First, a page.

Try the REAL taste of London at HKK in Shoreditch

05 Jun 2016

Friends, Romans, Countrymen, lend me your ears and I’ll let you in on a little secret about London’s vibrant food and drink scene. When it comes to top-billing restaurants nowadays, there seems to be very little ‘middle ground’. It’s either simplistic minimalism in extremis, or at the other end of the spectrum, full-blown theatre.

HKK, flagship of the Hakkasan group, with Michelin-starred Head Chef Tong Chee Hwee taking a starring role however, strikes the happy medium rather well.

There is no a la carte option here, and the whole premise is based on tasting menus. For me, I like to mix and match my dishes depending on the mood I’m in, so I was slightly dubious at the outset. Nevertheless, HKK was the stage and Tong Chee Hwee and his team were the players. It remained to be seen whether they would receive a standing ovation at the end.

The said minimalism comes in the form of the décor at HKK, which unlike Hakkasan, has a calming yet City-like edge to it, making it right at home in its EC2 postcode. This does not however, detract from the warm and cordial vibe that greeted us on a chilly winter’s day.

The theatre element can clearly be found in the eight to 15 course tasting menus comprising of intricate and elaborate Chinese dishes, both in the structure of the food and the way in which it is presented at your table.
On this occasion, we were there to indulge in the Duck & Champagne menu (available Saturdays from 12pm – 4pm at £49 pp) and before too long, my somewhat negative tasting menu preconceptions were all but a distant memory as Act One’s moreish Blue Crab Salad paved the way for the star attraction, the Cherry Wood Roasted Peking Duck.
The first serving comes with steamed black truffle mantou and Imperial caviar after which the sesame pancakes make a welcome appearance. The surprisingly peppery yet sweet duck skin (to be eaten with sugar and hoisin sauce) and then breast, is carved by the chef in the centre of the room with an old-school cleaver which adds to the performance.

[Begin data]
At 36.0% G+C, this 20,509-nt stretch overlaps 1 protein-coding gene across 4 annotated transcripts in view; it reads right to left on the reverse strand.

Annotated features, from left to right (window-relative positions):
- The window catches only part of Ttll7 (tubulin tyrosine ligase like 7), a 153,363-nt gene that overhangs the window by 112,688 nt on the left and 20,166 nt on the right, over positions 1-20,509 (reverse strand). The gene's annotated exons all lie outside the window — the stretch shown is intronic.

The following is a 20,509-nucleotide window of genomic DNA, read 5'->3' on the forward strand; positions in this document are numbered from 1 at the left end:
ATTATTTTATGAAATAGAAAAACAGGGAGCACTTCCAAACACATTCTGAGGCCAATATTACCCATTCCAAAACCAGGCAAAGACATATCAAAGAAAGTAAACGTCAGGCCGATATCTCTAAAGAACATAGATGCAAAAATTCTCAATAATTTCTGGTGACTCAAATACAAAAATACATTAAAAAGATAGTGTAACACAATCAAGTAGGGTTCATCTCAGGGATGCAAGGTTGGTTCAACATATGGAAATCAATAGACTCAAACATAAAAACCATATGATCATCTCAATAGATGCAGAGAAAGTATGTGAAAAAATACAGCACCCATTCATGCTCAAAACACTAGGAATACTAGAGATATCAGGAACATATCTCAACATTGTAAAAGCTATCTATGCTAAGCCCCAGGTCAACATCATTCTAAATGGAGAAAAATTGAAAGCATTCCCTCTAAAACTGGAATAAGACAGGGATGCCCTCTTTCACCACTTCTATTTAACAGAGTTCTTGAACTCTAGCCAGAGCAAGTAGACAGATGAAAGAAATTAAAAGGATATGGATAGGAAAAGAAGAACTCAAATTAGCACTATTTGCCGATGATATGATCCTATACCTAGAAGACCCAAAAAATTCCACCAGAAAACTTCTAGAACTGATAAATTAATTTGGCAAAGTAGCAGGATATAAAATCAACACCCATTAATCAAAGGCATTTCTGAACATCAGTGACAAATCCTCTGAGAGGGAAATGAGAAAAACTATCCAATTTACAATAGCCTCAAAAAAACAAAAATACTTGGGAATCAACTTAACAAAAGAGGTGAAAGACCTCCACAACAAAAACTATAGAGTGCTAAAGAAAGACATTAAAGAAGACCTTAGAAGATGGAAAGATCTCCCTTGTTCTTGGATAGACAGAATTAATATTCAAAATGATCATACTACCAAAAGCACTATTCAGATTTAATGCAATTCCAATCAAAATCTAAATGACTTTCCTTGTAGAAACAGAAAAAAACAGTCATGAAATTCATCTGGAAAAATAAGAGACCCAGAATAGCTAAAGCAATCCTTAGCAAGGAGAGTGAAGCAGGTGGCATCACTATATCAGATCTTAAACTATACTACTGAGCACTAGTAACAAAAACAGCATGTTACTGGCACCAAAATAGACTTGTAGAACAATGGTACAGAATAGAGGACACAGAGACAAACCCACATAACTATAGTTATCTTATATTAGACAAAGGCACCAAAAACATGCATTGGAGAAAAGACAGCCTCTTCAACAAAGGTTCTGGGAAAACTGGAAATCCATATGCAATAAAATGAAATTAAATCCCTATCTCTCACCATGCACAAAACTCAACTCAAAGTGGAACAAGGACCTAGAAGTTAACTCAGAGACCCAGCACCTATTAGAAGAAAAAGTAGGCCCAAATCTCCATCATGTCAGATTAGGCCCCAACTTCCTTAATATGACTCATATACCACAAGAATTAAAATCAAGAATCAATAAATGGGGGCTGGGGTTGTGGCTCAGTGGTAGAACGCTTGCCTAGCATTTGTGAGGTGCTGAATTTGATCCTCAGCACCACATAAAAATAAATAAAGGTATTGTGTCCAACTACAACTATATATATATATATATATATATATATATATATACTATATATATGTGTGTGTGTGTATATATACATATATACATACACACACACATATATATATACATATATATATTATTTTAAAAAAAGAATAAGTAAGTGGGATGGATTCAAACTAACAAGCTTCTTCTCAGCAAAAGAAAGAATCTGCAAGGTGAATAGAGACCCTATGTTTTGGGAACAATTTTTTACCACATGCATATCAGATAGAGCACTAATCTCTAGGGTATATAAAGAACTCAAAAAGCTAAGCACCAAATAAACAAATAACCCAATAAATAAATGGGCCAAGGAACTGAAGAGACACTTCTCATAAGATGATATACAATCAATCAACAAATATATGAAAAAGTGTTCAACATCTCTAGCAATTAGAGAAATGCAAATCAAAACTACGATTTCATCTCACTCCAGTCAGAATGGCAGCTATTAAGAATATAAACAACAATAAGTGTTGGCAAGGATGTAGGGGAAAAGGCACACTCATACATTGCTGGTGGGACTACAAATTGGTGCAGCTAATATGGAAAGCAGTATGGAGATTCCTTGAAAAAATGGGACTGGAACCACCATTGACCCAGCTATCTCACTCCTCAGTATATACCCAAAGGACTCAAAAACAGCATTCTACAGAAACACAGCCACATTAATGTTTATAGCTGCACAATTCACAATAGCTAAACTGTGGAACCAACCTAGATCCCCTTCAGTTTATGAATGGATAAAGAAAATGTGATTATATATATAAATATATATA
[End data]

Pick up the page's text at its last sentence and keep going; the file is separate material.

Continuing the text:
The next cameo is made by the Duck and (ever so tender) Abalone Supreme Stock with Egg Fried Rice, followed by the refreshing duo of Nashi Pear with Champagne Mousse and Champagne Sorbet Cotton Candy. Oh, not to forget the actual half bottle of Champagne itself (Louis Roederer Brut Premier NV Champagne, France 12%).

The whole evening was seamless and the attentive staff didn’t miss a trick throughout. And we even saw the evening’s chef pop out on more than one occasion to talk through his night’s work with some of his adoring fans.
The theatre, the cuisine, the ambience, heck the whole experience, is just a little more delicate and refined than the original Hakkasan. And that’s saying something, as those regular visitors to the London institution amongst us can attest to.


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